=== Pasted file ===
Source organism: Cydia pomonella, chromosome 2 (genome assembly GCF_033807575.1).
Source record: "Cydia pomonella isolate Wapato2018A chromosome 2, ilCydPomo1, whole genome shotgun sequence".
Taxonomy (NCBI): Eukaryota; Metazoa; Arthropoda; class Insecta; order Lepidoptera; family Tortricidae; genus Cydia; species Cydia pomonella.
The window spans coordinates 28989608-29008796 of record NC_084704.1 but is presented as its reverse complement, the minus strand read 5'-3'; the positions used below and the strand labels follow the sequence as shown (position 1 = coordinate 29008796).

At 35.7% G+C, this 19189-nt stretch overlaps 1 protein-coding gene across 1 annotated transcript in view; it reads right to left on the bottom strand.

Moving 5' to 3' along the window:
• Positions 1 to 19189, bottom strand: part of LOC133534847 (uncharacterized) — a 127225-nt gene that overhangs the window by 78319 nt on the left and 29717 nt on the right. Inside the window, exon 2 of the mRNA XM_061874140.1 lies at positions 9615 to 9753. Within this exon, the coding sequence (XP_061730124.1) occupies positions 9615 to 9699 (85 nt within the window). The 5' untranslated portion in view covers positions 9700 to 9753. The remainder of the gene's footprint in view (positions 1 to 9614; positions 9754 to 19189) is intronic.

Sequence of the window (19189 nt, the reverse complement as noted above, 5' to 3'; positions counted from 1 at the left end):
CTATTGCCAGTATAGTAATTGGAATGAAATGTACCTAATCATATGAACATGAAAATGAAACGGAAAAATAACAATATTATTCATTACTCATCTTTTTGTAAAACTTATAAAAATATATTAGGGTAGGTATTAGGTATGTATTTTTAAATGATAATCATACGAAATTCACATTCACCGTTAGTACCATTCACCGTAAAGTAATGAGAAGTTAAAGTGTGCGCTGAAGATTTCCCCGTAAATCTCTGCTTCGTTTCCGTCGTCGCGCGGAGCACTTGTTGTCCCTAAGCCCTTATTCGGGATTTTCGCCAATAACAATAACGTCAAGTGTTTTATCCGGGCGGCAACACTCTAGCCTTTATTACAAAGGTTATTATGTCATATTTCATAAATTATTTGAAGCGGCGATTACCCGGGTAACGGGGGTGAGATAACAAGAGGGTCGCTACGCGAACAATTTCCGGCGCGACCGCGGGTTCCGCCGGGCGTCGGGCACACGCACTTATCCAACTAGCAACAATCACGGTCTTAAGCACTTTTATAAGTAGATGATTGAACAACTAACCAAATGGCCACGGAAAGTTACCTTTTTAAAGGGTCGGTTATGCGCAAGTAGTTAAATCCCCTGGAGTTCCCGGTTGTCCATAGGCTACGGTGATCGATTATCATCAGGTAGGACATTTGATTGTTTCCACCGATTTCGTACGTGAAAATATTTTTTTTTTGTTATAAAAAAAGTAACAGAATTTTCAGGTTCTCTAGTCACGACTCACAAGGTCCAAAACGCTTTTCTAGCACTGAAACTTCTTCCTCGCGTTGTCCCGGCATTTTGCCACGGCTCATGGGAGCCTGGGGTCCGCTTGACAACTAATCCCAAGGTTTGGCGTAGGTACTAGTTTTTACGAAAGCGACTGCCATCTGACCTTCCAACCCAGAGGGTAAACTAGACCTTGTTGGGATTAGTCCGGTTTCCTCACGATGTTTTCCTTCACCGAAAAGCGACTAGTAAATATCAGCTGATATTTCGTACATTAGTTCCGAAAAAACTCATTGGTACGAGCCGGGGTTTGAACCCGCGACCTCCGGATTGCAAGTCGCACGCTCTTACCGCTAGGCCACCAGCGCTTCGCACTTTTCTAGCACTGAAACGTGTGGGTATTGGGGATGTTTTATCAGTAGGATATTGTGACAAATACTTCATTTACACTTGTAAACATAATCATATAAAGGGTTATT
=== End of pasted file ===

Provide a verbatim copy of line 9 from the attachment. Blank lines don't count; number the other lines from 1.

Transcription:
CTATTGCCAGTATAGTAATTGGAATGAAATGTACCTAATCATATGAACATGAAAATGAAACGGAAAAATAACAATATTATTCATTACTCATCTTTTTGTAAAACTTATAAAAATATATTAGGGTAGGTATTAGGTATGTATTTTTAAATGATAATCATACGAAATTCACATTCACCGTTAGTACCATTCACCGTAAAGTAATGAGAAGTTAAAGTGTGCGCTGAAGATTTCCCCGTAAATCTCTGCTTCGTTTCCGTCGTCGCGCGGAGCACTTGTTGTCCCTAAGCCCTTATTCGGGATTTTCGCCAATAACAATAACGTCAAGTGTTTTATCCGGGCGGCAACACTCTAGCCTTTATTACAAAGGTTATTATGTCATATTTCATAAATTATTTGAAGCGGCGATTACCCGGGTAACGGGGGTGAGATAACAAGAGGGTCGCTACGCGAACAATTTCCGGCGCGACCGCGGGTTCCGCCGGGCGTCGGGCACACGCACTTATCCAACTAGCAACAATCACGGTCTTAAGCACTTTTATAAGTAGATGATTGAACAACTAACCAAATGGCCACGGAAAGTTACCTTTTTAAAGGGTCGGTTATGCGCAAGTAGTTAAATCCCCTGGAGTTCCCGGTTGTCCATAGGCTACGGTGATCGATTATCATCAGGTAGGACATTTGATTGTTTCCACCGATTTCGTACGTGAAAATATTTTTTTTTTGTTATAAAAAAAGTAACAGAATTTTCAGGTTCTCTAGTCACGACTCACAAGGTCCAAAACGCTTTTCTAGCACTGAAACTTCTTCCTCGCGTTGTCCCGGCATTTTGCCACGGCTCATGGGAGCCTGGGGTCCGCTTGACAACTAATCCCAAGGTTTGGCGTAGGTACTAGTTTTTACGAAAGCGACTGCCATCTGACCTTCCAACCCAGAGGGTAAACTAGACCTTGTTGGGATTAGTCCGGTTTCCTCACGATGTTTTCCTTCACCGAAAAGCGACTAGTAAATATCAGCTGATATTTCGTACATTAGTTCCGAAAAAACTCATTGGTACGAGCCGGGGTTTGAACCCGCGACCTCCGGATTGCAAGTCGCACGCTCTTACCGCTAGGCCACCAGCGCTTCGCACTTTTCTAGCACTGAAACGTGTGGGTATTGGGGATGTTTTATCAGTAGGATATTGTGACAAATACTTCATTTACACTTGTAAACATAATCATATAAAGGGTTATT